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How to Become a Really Good Pain in the Ass: A Critical Thinker's Guide to Asking the Right Questions [Paperback]

Christopher Dicarlo
4.0 out of 5 stars  See all reviews (2 customer reviews)
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Book Description

July 26 2011
In this witty, incisive guide to critical thinking the author provides you with the tools to allow you to question beliefs and assumptions held by those who claim to know what they’re talking about. These days there are many people whom we need to question: politicians, lawyers, doctors, teachers, clergy members, bankers, car salesmen, and your boss. This book will empower you with the ability to spot faulty reasoning and, by asking the right sorts of questions, hold people accountable not only for what they believe but how they behave.

By using this book you’ll learn to analyze your own thoughts, ideas, and beliefs, and why you act on them (or don’t). This, in turn, will help you to understand why others might hold opposing views. And the best way to change our own or others’ behavior or attitudes is to gain greater clarity about underlying motives and thought processes.

In a media-driven world of talking heads, gurus, urban legends, and hype, learning to think more clearly and critically, and helping others to do the same, is one of the most important things you can do.

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How to Become a Really Good Pain in the Ass: A Critical Thinker's Guide to Asking the Right Questions + Believing Bullshit: How Not to Get Sucked into an Intellectual Black Hole
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About the Author

Christopher DiCarlo, PhD, (Guelph, Ontario) is an award-winning lecturer on bioethics and philosophy of science. He is a fellow, advisor, and board member of the Society of Ontario Freethinkers and the Center for Inquiry–Canada. He is a past visiting research scholar in the Stone Age Laboratory at Harvard University.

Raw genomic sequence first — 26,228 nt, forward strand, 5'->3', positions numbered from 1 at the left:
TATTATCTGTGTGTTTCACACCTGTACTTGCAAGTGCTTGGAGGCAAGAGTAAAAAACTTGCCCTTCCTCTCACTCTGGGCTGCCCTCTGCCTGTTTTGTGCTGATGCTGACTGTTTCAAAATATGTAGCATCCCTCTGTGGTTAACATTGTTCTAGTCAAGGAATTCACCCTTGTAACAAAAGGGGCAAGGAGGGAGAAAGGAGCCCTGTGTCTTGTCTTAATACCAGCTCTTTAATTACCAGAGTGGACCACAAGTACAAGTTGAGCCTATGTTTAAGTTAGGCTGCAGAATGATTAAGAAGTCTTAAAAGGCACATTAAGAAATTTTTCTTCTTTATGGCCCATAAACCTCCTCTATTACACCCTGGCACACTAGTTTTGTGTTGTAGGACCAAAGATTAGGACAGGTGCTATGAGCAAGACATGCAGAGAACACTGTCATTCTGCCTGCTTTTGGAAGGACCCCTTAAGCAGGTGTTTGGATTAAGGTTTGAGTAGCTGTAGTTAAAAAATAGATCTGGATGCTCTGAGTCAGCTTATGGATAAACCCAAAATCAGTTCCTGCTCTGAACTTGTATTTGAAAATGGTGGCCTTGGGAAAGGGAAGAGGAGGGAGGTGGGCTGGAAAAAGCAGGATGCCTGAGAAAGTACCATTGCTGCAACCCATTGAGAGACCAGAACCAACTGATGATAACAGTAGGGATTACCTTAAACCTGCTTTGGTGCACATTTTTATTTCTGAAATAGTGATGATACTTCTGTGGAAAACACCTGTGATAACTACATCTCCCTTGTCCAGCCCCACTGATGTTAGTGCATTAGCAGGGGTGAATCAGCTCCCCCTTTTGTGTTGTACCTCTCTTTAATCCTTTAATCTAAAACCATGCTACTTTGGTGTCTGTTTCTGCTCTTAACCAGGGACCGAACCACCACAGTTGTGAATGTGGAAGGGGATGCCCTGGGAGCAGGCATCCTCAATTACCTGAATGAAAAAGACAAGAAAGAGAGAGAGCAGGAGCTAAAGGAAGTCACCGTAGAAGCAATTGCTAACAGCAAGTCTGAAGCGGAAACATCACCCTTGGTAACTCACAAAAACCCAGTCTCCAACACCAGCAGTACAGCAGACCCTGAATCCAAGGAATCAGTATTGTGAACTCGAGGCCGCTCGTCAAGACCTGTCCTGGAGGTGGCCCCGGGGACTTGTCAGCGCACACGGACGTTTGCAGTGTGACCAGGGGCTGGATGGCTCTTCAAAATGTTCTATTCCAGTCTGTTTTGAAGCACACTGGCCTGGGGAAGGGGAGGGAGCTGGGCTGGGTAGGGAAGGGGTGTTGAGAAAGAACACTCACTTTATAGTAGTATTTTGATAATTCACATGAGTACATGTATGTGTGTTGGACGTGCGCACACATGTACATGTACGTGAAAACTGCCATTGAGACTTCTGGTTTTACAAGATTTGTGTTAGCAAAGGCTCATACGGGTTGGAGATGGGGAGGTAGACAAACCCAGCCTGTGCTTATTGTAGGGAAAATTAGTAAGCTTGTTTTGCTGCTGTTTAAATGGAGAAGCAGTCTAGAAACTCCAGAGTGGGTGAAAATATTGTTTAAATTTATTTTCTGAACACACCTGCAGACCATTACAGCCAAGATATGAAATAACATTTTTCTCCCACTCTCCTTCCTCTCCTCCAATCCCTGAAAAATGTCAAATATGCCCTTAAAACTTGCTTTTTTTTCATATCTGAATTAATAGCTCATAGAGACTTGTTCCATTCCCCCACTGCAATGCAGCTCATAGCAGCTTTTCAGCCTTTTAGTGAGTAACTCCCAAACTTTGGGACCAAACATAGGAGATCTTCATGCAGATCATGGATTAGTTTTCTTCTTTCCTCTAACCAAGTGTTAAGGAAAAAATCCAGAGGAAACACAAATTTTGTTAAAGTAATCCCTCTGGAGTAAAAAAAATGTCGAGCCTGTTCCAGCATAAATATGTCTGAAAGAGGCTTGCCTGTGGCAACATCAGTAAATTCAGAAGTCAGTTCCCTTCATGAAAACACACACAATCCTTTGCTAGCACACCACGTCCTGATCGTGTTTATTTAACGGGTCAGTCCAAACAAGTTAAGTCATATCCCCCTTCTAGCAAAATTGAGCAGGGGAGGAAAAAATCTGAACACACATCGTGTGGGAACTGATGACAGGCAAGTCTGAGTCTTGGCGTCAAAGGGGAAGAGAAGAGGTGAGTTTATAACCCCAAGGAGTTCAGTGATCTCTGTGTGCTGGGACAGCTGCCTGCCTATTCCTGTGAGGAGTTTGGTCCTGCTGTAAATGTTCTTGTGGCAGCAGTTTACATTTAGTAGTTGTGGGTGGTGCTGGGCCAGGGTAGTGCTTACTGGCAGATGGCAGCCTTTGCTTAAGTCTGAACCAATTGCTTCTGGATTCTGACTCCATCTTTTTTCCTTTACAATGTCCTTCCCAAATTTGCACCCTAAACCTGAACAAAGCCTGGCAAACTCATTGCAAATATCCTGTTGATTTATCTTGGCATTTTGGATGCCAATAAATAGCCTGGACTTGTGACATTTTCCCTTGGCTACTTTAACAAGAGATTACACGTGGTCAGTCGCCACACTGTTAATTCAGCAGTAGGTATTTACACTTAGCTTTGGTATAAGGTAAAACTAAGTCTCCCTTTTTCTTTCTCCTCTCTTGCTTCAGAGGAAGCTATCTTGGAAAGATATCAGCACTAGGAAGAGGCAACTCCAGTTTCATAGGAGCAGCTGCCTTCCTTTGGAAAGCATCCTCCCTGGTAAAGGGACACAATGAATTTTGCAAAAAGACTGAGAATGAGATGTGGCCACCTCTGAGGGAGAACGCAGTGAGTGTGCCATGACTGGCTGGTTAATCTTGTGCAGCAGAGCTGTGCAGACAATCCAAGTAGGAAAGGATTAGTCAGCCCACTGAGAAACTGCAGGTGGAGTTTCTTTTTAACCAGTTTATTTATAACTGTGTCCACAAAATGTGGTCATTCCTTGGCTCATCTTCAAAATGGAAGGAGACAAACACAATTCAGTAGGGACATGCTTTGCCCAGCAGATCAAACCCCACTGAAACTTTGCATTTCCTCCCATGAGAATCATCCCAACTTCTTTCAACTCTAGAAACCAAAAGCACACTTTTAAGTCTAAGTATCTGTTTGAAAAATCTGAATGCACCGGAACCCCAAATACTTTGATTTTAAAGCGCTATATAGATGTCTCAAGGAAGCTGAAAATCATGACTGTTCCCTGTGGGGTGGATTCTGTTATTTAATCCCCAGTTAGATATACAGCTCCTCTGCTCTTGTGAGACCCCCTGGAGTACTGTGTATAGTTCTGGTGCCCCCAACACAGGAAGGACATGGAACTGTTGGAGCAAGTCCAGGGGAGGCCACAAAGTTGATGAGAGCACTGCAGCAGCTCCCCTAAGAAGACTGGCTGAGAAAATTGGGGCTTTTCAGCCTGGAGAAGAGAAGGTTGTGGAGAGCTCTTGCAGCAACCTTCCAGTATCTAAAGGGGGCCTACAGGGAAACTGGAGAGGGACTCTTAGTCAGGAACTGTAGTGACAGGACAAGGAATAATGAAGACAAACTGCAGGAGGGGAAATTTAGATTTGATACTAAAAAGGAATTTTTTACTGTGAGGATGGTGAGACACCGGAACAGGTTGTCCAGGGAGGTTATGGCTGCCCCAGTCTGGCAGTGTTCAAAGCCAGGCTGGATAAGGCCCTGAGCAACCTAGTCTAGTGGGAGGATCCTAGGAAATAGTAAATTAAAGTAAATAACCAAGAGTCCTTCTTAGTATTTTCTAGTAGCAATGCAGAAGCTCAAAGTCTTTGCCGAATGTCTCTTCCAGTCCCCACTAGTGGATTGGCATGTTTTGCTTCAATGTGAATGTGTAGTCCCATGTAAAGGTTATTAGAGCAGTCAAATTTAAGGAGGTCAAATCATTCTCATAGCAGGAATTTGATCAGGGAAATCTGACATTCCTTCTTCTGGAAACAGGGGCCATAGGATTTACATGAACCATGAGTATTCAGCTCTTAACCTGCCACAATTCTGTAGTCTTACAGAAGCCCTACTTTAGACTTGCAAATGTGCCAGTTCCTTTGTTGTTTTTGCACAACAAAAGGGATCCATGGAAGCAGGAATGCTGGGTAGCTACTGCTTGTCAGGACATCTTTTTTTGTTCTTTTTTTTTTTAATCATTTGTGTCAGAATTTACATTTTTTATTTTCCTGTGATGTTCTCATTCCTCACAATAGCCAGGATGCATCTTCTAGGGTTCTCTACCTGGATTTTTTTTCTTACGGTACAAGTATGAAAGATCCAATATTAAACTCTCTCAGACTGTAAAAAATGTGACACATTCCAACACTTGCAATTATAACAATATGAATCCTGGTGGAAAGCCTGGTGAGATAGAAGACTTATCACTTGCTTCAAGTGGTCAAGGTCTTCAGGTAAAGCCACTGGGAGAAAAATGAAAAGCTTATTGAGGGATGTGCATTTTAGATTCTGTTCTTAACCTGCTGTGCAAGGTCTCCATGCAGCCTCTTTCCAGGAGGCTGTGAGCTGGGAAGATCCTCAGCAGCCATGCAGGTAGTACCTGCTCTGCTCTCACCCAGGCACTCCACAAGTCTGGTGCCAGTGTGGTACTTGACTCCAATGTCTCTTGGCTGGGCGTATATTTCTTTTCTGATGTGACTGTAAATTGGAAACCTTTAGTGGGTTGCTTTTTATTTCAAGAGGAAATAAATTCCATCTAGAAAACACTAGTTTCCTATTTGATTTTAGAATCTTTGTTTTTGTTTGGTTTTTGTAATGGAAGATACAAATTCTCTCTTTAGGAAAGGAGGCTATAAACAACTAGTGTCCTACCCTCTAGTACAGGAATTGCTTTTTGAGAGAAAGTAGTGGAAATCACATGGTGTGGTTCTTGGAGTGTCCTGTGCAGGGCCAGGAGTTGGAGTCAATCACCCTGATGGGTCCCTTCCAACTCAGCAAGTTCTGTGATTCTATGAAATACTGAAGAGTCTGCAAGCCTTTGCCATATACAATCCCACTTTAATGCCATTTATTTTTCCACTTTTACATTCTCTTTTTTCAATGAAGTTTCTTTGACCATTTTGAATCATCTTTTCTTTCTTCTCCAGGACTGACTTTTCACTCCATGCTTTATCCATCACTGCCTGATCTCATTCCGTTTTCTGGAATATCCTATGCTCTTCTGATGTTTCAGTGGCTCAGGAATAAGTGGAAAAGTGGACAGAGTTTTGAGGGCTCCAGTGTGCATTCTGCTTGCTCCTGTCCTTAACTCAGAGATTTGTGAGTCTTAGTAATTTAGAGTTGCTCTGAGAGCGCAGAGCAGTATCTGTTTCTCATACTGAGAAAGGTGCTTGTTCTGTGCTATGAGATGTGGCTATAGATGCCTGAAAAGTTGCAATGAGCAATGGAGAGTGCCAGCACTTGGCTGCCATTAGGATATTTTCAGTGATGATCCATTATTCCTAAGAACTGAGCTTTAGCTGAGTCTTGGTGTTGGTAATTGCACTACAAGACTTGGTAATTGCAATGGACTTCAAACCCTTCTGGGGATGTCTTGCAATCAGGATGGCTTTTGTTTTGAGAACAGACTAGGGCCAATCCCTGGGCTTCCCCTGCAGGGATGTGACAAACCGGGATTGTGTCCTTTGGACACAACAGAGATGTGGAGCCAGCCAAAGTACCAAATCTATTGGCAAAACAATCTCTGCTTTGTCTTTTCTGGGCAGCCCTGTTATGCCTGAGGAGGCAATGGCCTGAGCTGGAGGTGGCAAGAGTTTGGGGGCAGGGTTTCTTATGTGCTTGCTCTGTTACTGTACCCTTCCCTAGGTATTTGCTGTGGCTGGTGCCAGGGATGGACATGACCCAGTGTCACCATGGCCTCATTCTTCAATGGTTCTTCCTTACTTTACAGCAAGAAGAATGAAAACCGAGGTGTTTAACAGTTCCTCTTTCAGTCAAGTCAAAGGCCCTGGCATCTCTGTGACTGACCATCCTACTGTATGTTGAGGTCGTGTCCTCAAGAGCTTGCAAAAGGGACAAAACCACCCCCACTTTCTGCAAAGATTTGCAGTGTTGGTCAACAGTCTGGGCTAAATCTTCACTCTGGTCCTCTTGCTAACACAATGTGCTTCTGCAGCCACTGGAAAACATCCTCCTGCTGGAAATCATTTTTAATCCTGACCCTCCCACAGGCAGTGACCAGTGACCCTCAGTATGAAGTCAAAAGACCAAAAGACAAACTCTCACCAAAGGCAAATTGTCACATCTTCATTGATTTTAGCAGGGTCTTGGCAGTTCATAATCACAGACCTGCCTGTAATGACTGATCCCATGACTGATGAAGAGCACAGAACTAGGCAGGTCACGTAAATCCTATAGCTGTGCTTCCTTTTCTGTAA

Customer Reviews

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Most helpful customer reviews
3.0 out of 5 stars Unnecessary Pictures Jan. 23 2014
Format:Paperback|Verified Purchase
While the content of the book is quite good, the type and amount of pictures used seem completely unnecessary. At times you will have a sub-heading illustrated as a half-page word graphic that adds no value to the book at all.
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0 of 2 people found the following review helpful
5.0 out of 5 stars truth! May 9 2012
At last! Finally someone has the intestinal fortitude(guts) to tell it like it's about time thinking people come out and ask about things that we all wanted to know about when we were kids, and even as adults, butwere told just to believe and not to ask such questions!!.
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Most Helpful Customer Reviews on (beta) 4.0 out of 5 stars  36 reviews
42 of 45 people found the following review helpful
4.0 out of 5 stars Useful Guide to Critical Thinking Nov. 12 2011
By Book Fanatic - Published on
Format:Paperback|Verified Purchase
I consider this book a very worthwhile introduction to critical thinking for those new to the topic and a useful refresher for the rest of us. Considering the topic, the book is quite easy to read; without sacrificing quality. It is an interesting combination of instruction in the principles of critical thinking and what the author calls the "Big Five Questions". I enjoyed this approach and I think most others will as well.

The author begins by describing arguments and how to understand them. He follows that up with chapters on biases, context, and basic ideas of logic and the various types of evidence and methods of reasoning. He has an excellent chapter on the most common fallacies. The final section of the book asks the big five questions and contrasts a naturalistic answer with a supernatural answer. Make no mistake, the author is not simply splitting the difference. He comes down very heavily on the side of methodological naturalism. In providing the supernatural answers he shows how they come up short.

This book has a very good look inside content and I recommend you check that out. You will thereby get a good idea what you are getting before you buy. This book was well done and I recommend it.
31 of 33 people found the following review helpful
3.0 out of 5 stars Excellent on critical thinking...less so on application May 3 2012